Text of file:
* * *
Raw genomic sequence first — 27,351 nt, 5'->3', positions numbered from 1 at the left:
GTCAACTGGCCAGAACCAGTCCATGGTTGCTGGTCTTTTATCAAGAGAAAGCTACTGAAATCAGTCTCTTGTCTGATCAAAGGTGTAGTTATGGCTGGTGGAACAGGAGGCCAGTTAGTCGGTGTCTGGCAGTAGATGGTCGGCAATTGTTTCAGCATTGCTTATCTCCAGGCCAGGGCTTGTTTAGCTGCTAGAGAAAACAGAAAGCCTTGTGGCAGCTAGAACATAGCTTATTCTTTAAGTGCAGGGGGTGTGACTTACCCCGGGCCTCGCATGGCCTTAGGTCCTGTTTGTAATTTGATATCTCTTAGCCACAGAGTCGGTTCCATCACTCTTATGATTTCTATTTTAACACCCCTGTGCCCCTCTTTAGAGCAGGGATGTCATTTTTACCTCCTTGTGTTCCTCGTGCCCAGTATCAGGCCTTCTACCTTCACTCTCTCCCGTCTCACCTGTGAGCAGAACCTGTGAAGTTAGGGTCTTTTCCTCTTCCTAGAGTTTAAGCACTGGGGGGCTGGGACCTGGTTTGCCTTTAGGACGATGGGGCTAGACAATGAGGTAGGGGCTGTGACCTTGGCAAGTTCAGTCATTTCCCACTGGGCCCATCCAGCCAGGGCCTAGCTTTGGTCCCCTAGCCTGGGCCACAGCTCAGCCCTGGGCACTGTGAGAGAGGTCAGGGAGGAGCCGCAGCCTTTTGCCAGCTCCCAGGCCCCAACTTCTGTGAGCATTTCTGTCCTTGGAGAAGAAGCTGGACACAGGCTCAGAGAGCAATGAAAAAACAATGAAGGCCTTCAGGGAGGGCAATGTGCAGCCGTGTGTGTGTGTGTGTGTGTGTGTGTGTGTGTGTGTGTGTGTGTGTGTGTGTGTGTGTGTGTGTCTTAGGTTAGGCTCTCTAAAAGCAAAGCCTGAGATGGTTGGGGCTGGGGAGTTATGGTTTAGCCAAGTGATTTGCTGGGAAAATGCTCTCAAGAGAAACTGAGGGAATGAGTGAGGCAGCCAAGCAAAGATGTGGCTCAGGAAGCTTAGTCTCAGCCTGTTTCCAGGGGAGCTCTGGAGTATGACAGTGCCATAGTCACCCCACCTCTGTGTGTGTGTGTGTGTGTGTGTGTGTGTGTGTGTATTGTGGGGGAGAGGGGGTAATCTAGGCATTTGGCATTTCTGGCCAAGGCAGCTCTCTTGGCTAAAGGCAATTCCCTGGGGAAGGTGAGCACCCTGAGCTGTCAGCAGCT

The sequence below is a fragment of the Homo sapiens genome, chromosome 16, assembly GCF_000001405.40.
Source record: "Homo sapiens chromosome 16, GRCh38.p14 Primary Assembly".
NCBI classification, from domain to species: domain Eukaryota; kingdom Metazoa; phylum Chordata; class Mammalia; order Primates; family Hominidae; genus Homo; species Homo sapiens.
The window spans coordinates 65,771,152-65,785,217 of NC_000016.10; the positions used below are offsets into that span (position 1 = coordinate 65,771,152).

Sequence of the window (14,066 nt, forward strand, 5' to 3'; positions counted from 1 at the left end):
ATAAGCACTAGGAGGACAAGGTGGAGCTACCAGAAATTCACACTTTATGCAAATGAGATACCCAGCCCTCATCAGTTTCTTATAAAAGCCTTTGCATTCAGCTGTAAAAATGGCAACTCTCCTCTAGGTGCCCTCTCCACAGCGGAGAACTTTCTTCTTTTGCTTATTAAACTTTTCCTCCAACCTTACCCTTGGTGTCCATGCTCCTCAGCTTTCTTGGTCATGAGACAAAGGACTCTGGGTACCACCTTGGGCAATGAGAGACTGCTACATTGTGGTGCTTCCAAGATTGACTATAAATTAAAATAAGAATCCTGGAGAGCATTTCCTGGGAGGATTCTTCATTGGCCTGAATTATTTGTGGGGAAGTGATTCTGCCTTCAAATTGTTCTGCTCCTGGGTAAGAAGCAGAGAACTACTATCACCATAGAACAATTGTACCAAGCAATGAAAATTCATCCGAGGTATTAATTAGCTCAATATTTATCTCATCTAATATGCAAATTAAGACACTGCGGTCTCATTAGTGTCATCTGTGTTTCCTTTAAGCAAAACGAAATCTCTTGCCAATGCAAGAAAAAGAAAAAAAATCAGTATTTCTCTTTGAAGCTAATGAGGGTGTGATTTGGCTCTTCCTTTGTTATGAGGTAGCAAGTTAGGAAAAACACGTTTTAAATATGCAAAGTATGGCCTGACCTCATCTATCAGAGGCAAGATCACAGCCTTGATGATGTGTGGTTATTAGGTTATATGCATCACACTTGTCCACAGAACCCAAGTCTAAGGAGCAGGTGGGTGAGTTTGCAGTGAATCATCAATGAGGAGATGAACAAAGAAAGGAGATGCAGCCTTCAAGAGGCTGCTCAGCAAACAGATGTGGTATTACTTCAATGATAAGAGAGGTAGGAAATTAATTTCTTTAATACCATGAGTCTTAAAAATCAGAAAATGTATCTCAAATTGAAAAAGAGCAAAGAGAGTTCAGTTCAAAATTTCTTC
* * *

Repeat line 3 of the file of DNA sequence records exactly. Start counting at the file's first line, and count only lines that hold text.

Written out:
The sequence below is a fragment of the Homo sapiens genome, chromosome 16, assembly GCF_000001405.40.